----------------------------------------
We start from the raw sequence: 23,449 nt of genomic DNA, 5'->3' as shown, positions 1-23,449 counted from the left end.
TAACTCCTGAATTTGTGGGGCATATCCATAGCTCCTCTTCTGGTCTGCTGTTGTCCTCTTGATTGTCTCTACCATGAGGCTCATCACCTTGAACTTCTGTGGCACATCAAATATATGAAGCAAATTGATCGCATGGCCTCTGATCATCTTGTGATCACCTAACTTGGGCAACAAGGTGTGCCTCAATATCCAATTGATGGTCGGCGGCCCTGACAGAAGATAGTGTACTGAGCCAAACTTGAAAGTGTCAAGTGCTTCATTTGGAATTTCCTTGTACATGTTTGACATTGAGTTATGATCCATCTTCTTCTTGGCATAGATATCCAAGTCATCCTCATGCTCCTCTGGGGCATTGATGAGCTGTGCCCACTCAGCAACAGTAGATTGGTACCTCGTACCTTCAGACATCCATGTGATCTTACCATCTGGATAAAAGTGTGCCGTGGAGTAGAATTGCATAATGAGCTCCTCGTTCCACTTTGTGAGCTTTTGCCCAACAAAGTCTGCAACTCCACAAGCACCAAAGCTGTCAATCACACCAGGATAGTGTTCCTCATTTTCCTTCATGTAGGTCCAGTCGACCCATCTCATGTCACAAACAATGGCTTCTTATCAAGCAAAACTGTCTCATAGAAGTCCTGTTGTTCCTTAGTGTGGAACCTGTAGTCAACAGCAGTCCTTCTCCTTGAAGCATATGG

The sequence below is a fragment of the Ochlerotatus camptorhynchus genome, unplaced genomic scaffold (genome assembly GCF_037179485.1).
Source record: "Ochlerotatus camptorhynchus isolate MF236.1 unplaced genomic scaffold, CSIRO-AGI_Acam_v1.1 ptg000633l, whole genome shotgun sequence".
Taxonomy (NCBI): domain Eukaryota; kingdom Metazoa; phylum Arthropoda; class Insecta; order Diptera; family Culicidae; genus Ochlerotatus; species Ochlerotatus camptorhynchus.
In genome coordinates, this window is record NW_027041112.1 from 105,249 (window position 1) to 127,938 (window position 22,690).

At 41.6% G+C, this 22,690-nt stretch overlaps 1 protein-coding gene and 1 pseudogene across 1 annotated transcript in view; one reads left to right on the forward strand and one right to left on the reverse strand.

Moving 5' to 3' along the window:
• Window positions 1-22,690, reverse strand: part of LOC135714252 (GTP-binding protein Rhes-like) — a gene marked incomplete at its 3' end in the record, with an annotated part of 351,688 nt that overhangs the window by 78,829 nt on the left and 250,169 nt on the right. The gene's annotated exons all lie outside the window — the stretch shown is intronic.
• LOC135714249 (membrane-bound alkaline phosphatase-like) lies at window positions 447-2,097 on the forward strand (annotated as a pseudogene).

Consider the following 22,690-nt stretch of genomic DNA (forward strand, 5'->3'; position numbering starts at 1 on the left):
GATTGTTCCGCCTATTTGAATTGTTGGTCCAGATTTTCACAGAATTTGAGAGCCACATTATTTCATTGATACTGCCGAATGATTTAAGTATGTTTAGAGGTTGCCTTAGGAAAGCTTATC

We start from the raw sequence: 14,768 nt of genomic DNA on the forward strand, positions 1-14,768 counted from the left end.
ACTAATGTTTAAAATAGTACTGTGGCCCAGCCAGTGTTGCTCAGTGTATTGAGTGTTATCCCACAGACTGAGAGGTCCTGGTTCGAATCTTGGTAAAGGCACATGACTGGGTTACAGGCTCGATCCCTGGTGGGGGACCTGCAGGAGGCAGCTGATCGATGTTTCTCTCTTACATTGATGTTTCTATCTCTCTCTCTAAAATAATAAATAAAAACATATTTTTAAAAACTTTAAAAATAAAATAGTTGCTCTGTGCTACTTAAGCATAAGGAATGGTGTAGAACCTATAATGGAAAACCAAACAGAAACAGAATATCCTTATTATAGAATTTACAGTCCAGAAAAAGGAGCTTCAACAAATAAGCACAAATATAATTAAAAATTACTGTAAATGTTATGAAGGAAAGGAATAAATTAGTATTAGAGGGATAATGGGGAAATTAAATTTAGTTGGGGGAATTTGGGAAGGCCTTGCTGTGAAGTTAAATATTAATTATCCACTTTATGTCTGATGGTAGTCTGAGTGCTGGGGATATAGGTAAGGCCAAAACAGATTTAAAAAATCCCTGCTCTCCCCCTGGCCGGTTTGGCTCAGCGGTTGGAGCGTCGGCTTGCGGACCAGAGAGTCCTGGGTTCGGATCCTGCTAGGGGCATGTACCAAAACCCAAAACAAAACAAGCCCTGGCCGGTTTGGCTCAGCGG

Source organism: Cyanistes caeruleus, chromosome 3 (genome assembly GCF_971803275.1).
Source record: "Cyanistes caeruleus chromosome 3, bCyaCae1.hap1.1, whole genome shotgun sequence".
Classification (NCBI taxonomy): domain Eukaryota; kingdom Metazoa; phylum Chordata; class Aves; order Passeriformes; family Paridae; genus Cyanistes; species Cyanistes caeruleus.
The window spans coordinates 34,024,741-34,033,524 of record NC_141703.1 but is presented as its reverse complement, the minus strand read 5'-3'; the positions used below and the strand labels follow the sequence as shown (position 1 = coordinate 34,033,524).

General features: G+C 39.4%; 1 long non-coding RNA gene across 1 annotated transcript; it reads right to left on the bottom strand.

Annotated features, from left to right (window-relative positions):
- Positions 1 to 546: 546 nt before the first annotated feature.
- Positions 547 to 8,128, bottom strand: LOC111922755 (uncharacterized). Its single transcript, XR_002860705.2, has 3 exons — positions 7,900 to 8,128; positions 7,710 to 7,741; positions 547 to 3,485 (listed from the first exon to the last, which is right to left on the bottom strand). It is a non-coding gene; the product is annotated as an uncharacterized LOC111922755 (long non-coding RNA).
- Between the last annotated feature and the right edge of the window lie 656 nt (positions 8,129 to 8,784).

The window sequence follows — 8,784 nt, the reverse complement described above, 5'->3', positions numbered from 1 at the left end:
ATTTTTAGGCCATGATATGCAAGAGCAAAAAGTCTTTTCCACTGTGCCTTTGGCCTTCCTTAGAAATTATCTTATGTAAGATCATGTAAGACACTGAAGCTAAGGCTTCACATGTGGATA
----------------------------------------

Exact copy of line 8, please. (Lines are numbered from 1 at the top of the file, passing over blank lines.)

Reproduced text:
Moving 5' to 3' along the window: